One of my favorite learning activities is to listen to great biblical preaching by seasoned good old fashion preachers. I’m not talking about the latest feel good, lights camera action preachers, I’m talking about those old school bible students that may not have a degree from seminary, but like Solomon they have asked of God the wisdom to teach through biblical exposition. Yesterday we celebrate the senior members of our congregation and in a society that exalts the virtues of the young and restless, we can learn much from those that have lived life as opposed to those that are living life. We were blessed to hear from a 97-year-old woman, wheel chair bound and physically feeble, her mind is as sharp as any biblical authority. Society may want to place our aged into a nursing home and visit only during the holidays, but as I grow older, I find myself wanting to learn from and gain perspective from these seasoned warriors more and more. The sermon was delivered by a Pastor that has been leading his Church for 51 years, and preaching for 69 years, and the simplicity of his message struck my heart and inspired me to recount his examples from a 42-year-old perspective.
In our business we often quote Robert Kiyosaki’s groundbreaking Rich Dad Poor Dad series. The contrast and the chasm between the Rich and the Poor seems to have grown ever greater in our current social and political turmoil. This phenomenon is not new, during the struggles of the reconstruction period, and the great depression, the feud between the” haves” and the ” have-nots” bubbled over Having been raised in an impoverished area, I grew up knowing and experiencing the frustrations of day-to-day living. My family had always been poor, and generational poverty can be a curse in the life of those shackled by its grips. At the same time, I had friends that lived a few miles away that were considered rich. Their families had generational wealth, and as a child I would often wish that I too could have my own room, and unwrap my first car on Christmas morning like many of my schoolmates. But their wealth caused its own issues that would manifest in the lives of my friends. Today this socio-economic chasm is often exploited by the media in order to pit people against one another for financial gain. We now see wall street protesters claiming that the wealthy are all greedy unethical misers that have corrupted our system for personal gain. On the other side we hear the wealthy claiming that the poor are voting in favor of unearned benefits on the backs of those that are actually producing jobs and commerce. The battle rages and all of the pundits on both sides of the argument provide nightly fodder that stokes the fire of discord in the nation.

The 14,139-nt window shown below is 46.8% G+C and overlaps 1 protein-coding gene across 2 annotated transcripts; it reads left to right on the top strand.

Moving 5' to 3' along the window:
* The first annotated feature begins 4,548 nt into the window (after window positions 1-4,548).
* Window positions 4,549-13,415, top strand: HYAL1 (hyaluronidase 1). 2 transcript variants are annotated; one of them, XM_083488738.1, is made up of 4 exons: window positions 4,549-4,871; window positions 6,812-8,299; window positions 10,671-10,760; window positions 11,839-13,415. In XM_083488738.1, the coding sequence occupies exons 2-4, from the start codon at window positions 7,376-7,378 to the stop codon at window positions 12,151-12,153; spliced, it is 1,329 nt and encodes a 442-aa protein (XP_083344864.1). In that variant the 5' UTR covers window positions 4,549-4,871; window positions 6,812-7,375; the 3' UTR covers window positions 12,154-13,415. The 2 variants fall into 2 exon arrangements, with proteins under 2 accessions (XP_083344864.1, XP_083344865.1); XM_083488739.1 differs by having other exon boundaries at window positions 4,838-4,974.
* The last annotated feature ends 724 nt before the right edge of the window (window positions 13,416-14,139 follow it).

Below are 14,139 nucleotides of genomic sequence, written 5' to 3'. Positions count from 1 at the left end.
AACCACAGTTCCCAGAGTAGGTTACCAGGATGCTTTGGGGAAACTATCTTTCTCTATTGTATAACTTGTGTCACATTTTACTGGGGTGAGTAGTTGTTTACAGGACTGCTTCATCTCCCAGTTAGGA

It was in this mental state that I sat yesterday listening to a man preach from Luke 18th and 19th chapters. He has seen and experienced more about life than most so-called experts combined. Although his sermon went another direction, his words gave me insight into this current social, economic, and political dilemma.
In his slow and southern drawl he led us to Gospel of Luke:18:35, and introduced us to a poor blind beggar named Bartimaeus who sat by the side of the road begging. Jesus first encounters the poor blind Bartimaeus screaming for help as his situation was hopeless. Many would pass him by, and ignore his plea for assistance. Some undoubtedly saw him as a scam artist looking to redistribute the wealth of the nation to those undeserving. Others would have pity on him and give him a few pennies that would temporarily alleviate his hunger, but permanently leaving him dependent upon hand-outs. Still others simply passed him by without the courtesy of acknowledging his humanity. Interestingly enough Bartimaeus heard that Jesus was passing by, and began to make his desires for help known loudly to the objection of the pious leaders. Jesus being compassionate, commanded that the others help the poor man up and bring him to be blessed. In the presence of Jesus, Bartimaeus had a life changing moment, he was healed of his blindness, and empowered to join the work of Jesus’ ministry.